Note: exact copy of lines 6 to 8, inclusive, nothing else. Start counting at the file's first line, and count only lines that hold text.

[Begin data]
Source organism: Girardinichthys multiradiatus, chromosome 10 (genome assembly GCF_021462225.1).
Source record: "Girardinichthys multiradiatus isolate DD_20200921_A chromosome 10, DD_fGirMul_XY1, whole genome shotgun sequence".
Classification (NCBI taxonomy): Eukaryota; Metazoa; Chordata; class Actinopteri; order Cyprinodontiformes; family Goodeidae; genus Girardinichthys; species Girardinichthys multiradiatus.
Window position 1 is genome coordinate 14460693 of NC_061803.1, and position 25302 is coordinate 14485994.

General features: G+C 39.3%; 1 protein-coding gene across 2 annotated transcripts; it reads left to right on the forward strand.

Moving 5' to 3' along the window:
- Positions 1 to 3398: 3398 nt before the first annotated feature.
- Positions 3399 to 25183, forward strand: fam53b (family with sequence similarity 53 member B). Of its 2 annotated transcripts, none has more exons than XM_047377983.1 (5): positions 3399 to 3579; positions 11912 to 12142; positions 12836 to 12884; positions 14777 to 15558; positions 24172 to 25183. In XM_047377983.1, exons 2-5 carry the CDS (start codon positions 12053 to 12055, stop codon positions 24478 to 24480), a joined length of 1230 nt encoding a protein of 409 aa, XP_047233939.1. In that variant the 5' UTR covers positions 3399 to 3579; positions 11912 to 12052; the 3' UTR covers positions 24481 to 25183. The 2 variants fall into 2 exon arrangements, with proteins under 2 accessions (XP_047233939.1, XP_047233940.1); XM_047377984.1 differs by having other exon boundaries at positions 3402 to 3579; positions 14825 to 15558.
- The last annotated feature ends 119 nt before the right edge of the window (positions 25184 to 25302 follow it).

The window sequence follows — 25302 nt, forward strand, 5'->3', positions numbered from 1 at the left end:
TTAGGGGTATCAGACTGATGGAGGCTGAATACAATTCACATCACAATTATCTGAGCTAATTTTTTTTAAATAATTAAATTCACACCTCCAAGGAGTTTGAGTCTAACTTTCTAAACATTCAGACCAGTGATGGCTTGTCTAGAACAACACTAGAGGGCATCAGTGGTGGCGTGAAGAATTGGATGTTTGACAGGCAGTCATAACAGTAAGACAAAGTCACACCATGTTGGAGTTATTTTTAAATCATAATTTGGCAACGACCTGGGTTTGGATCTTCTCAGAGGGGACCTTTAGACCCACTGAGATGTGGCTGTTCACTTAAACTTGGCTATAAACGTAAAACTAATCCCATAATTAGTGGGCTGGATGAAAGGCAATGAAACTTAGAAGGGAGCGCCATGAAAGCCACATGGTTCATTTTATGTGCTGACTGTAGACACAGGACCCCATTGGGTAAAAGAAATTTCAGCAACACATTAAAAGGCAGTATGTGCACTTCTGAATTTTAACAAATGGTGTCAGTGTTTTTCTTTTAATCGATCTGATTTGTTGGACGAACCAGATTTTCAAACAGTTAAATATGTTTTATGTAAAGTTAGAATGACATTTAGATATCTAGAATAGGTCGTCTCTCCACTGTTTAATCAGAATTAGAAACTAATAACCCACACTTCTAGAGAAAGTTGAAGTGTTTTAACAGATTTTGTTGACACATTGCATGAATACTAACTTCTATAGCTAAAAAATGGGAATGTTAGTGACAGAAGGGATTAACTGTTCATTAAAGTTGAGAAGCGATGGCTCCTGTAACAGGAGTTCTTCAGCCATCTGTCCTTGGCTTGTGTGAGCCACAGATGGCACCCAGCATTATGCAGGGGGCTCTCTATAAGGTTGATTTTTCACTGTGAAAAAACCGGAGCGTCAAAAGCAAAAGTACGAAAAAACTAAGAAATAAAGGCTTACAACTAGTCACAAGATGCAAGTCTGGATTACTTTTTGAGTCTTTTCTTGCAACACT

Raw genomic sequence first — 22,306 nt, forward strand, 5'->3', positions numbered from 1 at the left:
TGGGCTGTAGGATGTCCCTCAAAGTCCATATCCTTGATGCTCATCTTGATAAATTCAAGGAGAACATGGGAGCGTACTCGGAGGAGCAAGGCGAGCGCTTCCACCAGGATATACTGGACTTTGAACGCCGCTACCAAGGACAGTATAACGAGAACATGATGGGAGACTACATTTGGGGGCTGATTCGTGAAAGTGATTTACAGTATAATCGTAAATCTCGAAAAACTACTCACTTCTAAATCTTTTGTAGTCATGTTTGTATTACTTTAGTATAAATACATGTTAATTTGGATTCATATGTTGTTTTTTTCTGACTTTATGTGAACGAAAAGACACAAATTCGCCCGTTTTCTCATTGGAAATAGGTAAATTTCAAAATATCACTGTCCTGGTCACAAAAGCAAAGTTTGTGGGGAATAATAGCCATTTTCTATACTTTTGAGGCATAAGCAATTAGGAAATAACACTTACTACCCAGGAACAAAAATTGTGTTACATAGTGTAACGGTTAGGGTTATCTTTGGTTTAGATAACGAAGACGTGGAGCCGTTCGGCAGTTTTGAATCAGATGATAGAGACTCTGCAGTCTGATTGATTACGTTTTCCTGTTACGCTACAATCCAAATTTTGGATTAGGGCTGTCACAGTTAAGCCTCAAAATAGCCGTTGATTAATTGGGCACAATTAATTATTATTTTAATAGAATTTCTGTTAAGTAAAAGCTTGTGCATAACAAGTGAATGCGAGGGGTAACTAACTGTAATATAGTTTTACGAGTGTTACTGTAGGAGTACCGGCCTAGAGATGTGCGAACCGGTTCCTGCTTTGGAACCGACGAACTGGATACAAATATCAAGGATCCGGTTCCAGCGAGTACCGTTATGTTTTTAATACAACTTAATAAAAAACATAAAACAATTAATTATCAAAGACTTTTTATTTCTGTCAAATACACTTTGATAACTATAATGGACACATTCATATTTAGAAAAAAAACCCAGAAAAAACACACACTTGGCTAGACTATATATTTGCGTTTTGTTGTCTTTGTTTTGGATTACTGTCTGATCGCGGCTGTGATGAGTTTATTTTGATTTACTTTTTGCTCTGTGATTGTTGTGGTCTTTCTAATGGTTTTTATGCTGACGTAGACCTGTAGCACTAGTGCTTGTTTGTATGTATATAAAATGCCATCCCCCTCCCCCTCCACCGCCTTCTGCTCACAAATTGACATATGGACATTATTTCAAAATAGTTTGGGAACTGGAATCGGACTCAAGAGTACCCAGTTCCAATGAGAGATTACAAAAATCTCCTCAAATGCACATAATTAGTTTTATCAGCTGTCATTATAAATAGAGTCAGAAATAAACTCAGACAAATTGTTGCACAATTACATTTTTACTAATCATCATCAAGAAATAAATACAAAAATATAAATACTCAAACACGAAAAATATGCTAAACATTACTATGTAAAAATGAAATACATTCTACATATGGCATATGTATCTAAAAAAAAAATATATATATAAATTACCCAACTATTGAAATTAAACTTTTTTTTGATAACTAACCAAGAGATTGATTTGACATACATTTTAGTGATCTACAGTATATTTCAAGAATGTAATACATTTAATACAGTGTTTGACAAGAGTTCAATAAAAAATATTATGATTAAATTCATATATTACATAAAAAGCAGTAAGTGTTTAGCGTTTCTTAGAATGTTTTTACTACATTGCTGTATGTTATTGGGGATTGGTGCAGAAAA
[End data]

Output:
Moving 5' to 3' along the window:
- Positions 1 to 3398: 3398 nt before the first annotated feature.
- Positions 3399 to 25183, forward strand: fam53b (family with sequence similarity 53 member B). Of its 2 annotated transcripts, none has more exons than XM_047377983.1 (5): positions 3399 to 3579; positions 11912 to 12142; positions 12836 to 12884; positions 14777 to 15558; positions 24172 to 25183. In XM_047377983.1, exons 2-5 carry the CDS (start codon positions 12053 to 12055, stop codon positions 24478 to 24480), a joined length of 1230 nt encoding a protein of 409 aa, XP_047233939.1. In that variant the 5' UTR covers positions 3399 to 3579; positions 11912 to 12052; the 3' UTR covers positions 24481 to 25183. The 2 variants fall into 2 exon arrangements, with proteins under 2 accessions (XP_047233939.1, XP_047233940.1); XM_047377984.1 differs by having other exon boundaries at positions 3402 to 3579; positions 14825 to 15558.